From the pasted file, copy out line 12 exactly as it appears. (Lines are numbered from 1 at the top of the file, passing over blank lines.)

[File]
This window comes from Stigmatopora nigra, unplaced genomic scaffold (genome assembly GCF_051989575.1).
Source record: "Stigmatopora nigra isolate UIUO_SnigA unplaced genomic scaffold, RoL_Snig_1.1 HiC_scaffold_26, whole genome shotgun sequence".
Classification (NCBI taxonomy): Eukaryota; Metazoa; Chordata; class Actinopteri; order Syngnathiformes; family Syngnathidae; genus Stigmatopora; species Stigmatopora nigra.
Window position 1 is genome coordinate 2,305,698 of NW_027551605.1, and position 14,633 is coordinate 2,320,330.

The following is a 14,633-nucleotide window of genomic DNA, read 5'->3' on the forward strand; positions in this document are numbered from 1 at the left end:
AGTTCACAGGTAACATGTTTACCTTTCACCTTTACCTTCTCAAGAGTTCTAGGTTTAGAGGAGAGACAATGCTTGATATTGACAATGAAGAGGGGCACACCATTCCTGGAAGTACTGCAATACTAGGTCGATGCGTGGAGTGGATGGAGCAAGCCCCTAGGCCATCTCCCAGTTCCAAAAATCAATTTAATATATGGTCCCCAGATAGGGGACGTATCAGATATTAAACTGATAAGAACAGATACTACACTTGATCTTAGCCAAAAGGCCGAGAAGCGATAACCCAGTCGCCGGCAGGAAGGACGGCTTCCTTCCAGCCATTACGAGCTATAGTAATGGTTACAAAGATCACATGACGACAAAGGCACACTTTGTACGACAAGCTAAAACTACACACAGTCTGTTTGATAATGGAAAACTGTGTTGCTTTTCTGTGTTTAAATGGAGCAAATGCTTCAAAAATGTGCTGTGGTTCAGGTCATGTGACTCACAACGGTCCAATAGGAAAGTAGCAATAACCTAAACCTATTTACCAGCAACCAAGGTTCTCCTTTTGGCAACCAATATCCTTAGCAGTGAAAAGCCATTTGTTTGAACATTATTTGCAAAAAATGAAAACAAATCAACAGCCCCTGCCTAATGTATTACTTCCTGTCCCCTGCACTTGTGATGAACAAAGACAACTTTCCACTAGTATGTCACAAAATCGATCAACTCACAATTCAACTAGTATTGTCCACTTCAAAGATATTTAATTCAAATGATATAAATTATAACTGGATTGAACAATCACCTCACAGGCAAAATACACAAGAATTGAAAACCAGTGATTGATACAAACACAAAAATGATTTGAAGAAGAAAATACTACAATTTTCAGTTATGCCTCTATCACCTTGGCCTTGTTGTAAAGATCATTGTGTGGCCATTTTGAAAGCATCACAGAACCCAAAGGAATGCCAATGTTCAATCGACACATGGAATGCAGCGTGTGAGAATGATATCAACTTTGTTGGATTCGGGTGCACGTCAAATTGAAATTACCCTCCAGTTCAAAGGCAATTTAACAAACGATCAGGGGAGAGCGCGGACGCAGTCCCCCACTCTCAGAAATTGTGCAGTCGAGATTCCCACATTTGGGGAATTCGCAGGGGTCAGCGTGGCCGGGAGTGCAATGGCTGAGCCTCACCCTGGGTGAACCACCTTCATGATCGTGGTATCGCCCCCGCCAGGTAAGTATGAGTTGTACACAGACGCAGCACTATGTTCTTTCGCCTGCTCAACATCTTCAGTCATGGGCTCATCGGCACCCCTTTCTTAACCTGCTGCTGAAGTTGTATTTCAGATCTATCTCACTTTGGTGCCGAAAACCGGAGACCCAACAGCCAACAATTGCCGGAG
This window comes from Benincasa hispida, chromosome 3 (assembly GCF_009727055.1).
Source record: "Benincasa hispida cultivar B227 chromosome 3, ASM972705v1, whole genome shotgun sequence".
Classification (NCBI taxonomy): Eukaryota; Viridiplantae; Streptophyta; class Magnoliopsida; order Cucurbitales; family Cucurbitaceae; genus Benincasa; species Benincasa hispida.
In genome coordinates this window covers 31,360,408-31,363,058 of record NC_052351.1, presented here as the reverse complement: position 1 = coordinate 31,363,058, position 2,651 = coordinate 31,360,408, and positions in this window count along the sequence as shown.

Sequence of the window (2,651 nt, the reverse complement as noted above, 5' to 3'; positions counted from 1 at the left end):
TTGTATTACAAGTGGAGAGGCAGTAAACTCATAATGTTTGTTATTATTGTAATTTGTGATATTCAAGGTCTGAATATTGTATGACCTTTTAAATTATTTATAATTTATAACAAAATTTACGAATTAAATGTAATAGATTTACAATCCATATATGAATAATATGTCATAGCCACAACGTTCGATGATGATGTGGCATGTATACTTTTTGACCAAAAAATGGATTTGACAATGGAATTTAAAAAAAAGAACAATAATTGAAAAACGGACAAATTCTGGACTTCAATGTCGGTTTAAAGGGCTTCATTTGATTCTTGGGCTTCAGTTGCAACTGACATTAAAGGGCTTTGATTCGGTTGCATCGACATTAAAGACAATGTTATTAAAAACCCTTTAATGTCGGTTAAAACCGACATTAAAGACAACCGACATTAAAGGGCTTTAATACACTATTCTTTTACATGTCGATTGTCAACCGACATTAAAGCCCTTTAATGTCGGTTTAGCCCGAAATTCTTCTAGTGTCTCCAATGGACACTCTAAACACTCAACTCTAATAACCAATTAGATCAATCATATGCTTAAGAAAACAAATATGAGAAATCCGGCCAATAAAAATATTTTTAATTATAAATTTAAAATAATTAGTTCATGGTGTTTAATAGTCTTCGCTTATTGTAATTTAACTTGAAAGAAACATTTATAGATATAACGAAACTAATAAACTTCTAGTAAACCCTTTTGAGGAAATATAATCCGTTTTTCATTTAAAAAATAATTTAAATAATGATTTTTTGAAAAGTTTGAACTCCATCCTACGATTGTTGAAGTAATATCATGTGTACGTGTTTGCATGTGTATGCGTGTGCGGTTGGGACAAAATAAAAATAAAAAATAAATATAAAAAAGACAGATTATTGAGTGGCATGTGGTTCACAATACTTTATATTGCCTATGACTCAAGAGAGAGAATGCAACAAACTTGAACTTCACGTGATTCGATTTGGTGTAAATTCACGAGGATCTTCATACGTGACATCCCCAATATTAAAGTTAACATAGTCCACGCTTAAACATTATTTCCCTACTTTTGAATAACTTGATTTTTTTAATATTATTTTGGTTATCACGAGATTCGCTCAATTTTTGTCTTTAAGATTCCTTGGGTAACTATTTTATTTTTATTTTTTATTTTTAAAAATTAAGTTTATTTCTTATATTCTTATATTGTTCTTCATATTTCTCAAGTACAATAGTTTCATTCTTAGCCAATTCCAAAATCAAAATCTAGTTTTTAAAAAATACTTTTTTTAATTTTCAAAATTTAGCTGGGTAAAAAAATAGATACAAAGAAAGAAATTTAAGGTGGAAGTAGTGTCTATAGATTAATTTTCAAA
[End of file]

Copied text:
TTGTATTACAAGTGGAGAGGCAGTAAACTCATAATGTTTGTTATTATTGTAATTTGTGATATTCAAGGTCTGAATATTGTATGACCTTTTAAATTATTTATAATTTATAACAAAATTTACGAATTAAATGTAATAGATTTACAATCCATATATGAATAATATGTCATAGCCACAACGTTCGATGATGATGTGGCATGTATACTTTTTGACCAAAAAATGGATTTGACAATGGAATTTAAAAAAAAGAACAATAATTGAAAAACGGACAAATTCTGGACTTCAATGTCGGTTTAAAGGGCTTCATTTGATTCTTGGGCTTCAGTTGCAACTGACATTAAAGGGCTTTGATTCGGTTGCATCGACATTAAAGACAATGTTATTAAAAACCCTTTAATGTCGGTTAAAACCGACATTAAAGACAACCGACATTAAAGGGCTTTAATACACTATTCTTTTACATGTCGATTGTCAACCGACATTAAAGCCCTTTAATGTCGGTTTAGCCCGAAATTCTTCTAGTGTCTCCAATGGACACTCTAAACACTCAACTCTAATAACCAATTAGATCAATCATATGCTTAAGAAAACAAATATGAGAAATCCGGCCAATAAAAATATTTTTAATTATAAATTTAAAATAATTAGTTCATGGTGTTTAATAGTCTTCGCTTATTGTAATTTAACTTGAAAGAAACATTTATAGATATAACGAAACTAATAAACTTCTAGTAAACCCTTTTGAGGAAATATAATCCGTTTTTCATTTAAAAAATAATTTAAATAATGATTTTTTGAAAAGTTTGAACTCCATCCTACGATTGTTGAAGTAATATCATGTGTACGTGTTTGCATGTGTATGCGTGTGCGGTTGGGACAAAATAAAAATAAAAAATAAATATAAAAAAGACAGATTATTGAGTGGCATGTGGTTCACAATACTTTATATTGCCTATGACTCAAGAGAGAGAATGCAACAAACTTGAACTTCACGTGATTCGATTTGGTGTAAATTCACGAGGATCTTCATACGTGACATCCCCAATATTAAAGTTAACATAGTCCACGCTTAAACATTATTTCCCTACTTTTGAATAACTTGATTTTTTTAATATTATTTTGGTTATCACGAGATTCGCTCAATTTTTGTCTTTAAGATTCCTTGGGTAACTATTTTATTTTTATTTTTTATTTTTAAAAATTAAGTTTATTTCTTATATTCTTATATTGTTCTTCATATTTCTCAAGTACAATAGTTTCATTCTTAGCCAATTCCAAAATCAAAATCTAGTTTTTAAAAAATACTTTTTTTAATTTTCAAAATTTAGCTGGGTAAAAAAATAGATACAAAGAAAGAAATTTAAGGTGGAAGTAGTGTCTATAGATTAATTTTCAAA